Andrew Hay of Rannes

Born in 1713, Andrew was the oldest son of Charles Hay of Rannes, who married Helen Only child of Dr. Andrew Fraser of Inverness. On the both of July 1733 Andrew took Sasine of the Estate of Rannes on Crown Charter, which reserved the life-rent of his father Charles and his mother Helen Fraser. He attended a county meeting on the 1st of July 1742, and the minutes record that he then took the oath of allegiance to King George. But, after Prince Charles had raised the standard, Andrew Hay decided to join him, taking with his two servants named James Guthrie and James Donaldson; the latter was made prisoner at Inverness. Andrew joined the Prince at Holyrood in October 1745, and was appointed a Major of Horse in Lord Pitsligo’s regiment.  Alexander Macdonald in a letter to Clanranald, his cousin on the 25th January 1746 writes;- “Hay of Rannes, James Gordon of Clashterim, and some other gentlemen have gone to their homes from the Prince , but wither to reclaim the men of the Duke of Gordon’s country who have deserted, I can’t tell.”

There is no record of Andrew’s doings during the campaign, but Pitsligo’s regiment was in the van of every fight and helped to protect the rear during the retreat from Derby. At the triumphant entry of the highlanders into Manchester during their march south it was recorded by

Samuel Maddocks that the first man to enter the town was “Hay of Rannes, who was very remarkable among them, being 7 foot high.”1 (Andrew’s actual height was 7 feet 2 inches, as shown by a contemporary document at Leith Hall.)

He “lurked” for along time in the neighbourhood of Rannes, where, on at least one occasion, he was very nearly captured. Lord Findlater, writing from Cullen House on 4th November 1747 to the Lord Justice Clerk, says:- “Young Ranas escaped very narrowly from one of the houses that were searched.”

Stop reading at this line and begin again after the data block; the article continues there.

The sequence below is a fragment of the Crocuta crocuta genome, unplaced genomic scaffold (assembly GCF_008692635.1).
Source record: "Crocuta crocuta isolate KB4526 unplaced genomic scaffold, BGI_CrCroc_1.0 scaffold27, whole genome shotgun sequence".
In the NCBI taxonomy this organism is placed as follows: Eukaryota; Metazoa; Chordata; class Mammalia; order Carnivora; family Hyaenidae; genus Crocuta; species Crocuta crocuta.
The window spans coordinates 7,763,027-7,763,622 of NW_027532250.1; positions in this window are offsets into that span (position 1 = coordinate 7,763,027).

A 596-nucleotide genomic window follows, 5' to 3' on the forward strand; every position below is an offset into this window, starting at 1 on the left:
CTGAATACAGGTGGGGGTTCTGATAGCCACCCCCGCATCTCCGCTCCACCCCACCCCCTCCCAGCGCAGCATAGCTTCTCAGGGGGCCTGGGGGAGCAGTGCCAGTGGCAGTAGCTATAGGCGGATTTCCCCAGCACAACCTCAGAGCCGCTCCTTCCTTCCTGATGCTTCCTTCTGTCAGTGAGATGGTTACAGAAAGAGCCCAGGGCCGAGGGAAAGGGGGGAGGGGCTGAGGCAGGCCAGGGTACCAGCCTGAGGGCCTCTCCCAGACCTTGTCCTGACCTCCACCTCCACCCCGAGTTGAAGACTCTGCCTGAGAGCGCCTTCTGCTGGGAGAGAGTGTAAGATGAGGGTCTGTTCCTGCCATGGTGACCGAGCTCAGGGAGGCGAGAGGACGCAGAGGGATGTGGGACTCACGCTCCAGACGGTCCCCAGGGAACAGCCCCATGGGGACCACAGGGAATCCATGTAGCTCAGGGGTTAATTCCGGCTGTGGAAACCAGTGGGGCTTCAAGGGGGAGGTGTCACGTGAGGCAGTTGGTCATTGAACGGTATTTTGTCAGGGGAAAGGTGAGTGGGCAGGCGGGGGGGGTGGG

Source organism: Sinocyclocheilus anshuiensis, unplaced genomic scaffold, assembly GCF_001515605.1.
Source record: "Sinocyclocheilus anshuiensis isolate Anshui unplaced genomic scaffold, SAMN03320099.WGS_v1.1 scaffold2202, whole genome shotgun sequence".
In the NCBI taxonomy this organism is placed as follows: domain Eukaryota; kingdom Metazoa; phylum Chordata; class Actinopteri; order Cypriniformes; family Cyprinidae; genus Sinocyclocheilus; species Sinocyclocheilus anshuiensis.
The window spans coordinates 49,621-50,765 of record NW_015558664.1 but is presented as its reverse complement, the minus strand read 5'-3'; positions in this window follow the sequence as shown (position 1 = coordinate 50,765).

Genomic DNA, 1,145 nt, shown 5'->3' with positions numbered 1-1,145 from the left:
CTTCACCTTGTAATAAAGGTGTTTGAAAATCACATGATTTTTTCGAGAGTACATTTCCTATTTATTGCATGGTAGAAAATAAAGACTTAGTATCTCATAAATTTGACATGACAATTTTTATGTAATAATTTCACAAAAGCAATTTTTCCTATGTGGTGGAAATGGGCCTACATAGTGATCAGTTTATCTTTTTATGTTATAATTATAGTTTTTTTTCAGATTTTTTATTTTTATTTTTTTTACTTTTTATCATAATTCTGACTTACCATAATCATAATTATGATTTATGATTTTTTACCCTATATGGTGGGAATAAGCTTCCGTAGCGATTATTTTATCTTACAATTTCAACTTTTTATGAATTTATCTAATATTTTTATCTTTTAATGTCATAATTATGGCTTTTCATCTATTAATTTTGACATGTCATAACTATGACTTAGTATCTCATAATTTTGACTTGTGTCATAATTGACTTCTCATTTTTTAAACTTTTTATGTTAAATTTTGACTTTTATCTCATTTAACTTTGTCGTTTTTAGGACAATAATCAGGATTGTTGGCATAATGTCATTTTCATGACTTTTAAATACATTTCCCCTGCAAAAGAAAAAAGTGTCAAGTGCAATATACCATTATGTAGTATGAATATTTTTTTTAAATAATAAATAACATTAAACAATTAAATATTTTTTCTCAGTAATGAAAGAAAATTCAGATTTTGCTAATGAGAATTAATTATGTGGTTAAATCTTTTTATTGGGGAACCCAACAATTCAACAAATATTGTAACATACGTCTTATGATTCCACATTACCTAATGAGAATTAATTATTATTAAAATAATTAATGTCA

As his father Charles was still alive (and although an ardent Jacobite in the ’15, had not taken part in the ’45) no harm was done to the house or property of Rannes, and after Charles’ death in 1751, his widow continued the management of the estate on behalf of Andrew, to whom she supplied funds, both during his years of “lurking” and after he went abroad in 1752 He was one of those excepted from the Act of Indemnity, but towards the end of 1747 he appears to have been going about the country in a rather venturesome manner-for a proscribed rebel. In an unsigned letter to General Bland (P.R.0.), this passage occurs:-

“In the county of Banff, in the Village of Keith, the Informer was in a public house where Colonel Roy Stewart, an attented Rebell, and Hay of Ranus another of the gang was, and Clune Mcpherson. All these appear publickly at mercats and everywhere and act as proproators of their estates and visite their neighbours openly and stir up the Humours of the people and keep them well in heart by telling them of descents and French invasions, and ye Civil Magistrate takes no notice of it. Most of these things the Informer had from the gentlemen and ministers living upon the place, and that all this was so notoriously known, a proof of it would be easie, and that the common discourse was that the Civil Magistrates did nothing and left all to the Military, of purpose as they thought to throw ane Odium upon the King and say we were under a Military Government, and that it discouraged both the well-affected gentlemen and ministers when they saw the civell Government so remiss and attented Rebells walking about in Triumph.”

Whether it was in consequence of this report or not is not clear, but in the same year (1747) there was presented a petition from Andrew Hay as follows:-
Click on Andrew hay cont to follow this account on Andrew Hay from 1745 Rathven Parish Jacobites

portrait of Andrew Hay by Raeburn (edited)